At 3.10am we were woken up by an almighty clank – the heating had come back on! It was difficult to get back to sleep. Dogs were barking, birds were tweeting as I watched the new dawn rise.
Day 1 at Glebe Avenue. I wrote in my diary – ‘A nice sunny morning. It’s got a nice feel to it, this house. I hope we’ll be happy here’.
At 8am Plymouth Removals pulled onto the drive, the guys jumped out and set to work. The garden plants and equipment were first to be unloaded. But they couldn’t get our two wardrobes up the stairs owing to the bulkhead overhang. We had to ask them to leave them in the garage. They left at 11.25. My husband tipped them then our hard work began – unpacking, erecting beds, arranging furniture…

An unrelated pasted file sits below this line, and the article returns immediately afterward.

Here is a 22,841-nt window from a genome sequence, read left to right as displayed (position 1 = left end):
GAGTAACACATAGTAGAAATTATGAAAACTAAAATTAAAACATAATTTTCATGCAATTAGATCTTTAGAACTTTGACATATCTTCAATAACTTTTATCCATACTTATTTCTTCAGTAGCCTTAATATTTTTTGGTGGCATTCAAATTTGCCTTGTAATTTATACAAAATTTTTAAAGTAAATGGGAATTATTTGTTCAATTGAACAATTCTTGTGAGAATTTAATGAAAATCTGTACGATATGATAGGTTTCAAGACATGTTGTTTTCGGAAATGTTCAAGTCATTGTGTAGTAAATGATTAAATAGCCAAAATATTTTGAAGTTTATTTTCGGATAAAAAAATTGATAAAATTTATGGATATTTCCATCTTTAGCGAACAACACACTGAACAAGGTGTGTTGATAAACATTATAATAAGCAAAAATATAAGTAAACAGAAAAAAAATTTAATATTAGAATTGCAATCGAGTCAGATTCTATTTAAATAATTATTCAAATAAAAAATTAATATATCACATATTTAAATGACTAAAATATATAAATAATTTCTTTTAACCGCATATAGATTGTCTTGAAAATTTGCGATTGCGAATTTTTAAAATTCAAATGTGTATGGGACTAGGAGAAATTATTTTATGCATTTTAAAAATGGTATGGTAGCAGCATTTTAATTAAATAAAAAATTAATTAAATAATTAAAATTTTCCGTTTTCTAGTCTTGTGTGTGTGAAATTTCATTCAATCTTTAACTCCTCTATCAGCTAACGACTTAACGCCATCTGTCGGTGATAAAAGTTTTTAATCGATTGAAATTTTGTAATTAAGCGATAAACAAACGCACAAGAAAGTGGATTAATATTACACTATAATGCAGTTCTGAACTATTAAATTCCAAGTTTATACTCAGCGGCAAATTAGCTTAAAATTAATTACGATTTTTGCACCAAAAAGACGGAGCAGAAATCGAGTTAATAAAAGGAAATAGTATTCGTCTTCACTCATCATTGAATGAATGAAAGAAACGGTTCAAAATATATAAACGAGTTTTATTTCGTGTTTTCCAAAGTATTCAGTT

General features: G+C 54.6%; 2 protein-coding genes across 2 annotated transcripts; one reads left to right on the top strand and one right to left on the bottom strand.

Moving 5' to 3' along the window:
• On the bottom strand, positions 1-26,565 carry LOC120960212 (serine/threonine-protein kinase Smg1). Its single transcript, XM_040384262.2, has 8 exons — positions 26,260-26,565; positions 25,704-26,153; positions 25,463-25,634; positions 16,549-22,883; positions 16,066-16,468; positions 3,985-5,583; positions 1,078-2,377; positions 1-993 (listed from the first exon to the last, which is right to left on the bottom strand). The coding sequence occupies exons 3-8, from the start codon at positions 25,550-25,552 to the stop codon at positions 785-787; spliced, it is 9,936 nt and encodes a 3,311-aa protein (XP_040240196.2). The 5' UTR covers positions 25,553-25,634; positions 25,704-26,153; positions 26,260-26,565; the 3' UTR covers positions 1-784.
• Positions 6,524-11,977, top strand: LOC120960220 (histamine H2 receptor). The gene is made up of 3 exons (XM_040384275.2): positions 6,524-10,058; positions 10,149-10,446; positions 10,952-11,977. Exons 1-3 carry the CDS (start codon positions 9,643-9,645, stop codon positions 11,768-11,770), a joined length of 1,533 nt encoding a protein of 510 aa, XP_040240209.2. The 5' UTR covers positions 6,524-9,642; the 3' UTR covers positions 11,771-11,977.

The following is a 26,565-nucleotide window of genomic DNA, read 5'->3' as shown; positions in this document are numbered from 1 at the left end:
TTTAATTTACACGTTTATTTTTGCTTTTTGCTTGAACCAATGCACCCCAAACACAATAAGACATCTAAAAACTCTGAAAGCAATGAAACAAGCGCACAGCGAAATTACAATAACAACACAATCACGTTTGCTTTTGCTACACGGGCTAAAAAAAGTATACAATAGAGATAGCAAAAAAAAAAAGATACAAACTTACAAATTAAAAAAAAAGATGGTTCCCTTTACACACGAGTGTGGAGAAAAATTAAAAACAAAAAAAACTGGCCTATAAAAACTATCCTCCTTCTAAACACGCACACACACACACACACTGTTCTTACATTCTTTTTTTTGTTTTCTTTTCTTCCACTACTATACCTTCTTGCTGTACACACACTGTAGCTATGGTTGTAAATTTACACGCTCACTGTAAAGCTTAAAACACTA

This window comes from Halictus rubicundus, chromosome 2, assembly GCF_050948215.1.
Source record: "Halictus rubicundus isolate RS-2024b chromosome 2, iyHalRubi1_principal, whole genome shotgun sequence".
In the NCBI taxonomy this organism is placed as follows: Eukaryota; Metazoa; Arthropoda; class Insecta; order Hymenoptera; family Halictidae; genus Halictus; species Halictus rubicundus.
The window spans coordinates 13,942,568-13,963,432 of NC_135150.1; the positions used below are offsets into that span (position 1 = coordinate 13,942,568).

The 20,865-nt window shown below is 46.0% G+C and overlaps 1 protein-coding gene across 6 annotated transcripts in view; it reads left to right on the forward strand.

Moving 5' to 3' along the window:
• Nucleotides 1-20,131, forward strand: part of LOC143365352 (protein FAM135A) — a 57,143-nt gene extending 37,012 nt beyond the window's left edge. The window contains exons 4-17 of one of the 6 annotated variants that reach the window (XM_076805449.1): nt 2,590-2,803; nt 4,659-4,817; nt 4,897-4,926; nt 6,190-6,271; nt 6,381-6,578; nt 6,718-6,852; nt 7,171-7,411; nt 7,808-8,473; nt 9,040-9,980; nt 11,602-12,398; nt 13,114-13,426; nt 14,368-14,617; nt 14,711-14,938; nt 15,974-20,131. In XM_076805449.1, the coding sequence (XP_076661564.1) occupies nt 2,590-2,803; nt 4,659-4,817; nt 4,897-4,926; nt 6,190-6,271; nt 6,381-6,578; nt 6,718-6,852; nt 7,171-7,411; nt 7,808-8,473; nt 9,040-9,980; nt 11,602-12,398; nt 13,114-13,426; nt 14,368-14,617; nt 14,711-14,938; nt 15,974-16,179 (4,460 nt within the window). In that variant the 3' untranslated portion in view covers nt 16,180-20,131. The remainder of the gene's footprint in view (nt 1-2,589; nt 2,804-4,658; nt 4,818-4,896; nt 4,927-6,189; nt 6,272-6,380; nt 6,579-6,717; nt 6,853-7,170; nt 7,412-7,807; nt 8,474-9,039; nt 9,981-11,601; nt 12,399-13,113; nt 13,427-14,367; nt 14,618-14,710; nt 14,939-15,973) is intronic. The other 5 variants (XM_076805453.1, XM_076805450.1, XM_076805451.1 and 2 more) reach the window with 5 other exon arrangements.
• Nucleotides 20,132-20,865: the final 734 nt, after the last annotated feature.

We stopped for a pizza from the freezer for lunch.
My brother texted – ‘Hope the move went well’. I couldn’t get a signal anywhere, so I couldn’t reply. I have never had a problem obtaining a mobile phone signal before. Our landline wasn’t connected and so I had to go next door to the neighbours who gave had given us the key the previous evening to ask to use their phone. She shut the two dogs in the living room while I dialled. They barked continuously making it difficult to hear the person on the other end. I felt uncomfortable, especially as I had to go back indoors for another number and try again. I finally got through to someone who could help me and heaved a sigh of relief. Then we couldn’t get the TV to work. The previous owners had had Sky TV; something with which we were unfamiliar.
Our new neighbour from the bungalow next door came to say hello. That was nice. A brief chat with him, he didn’t come in, then back to the unpacking.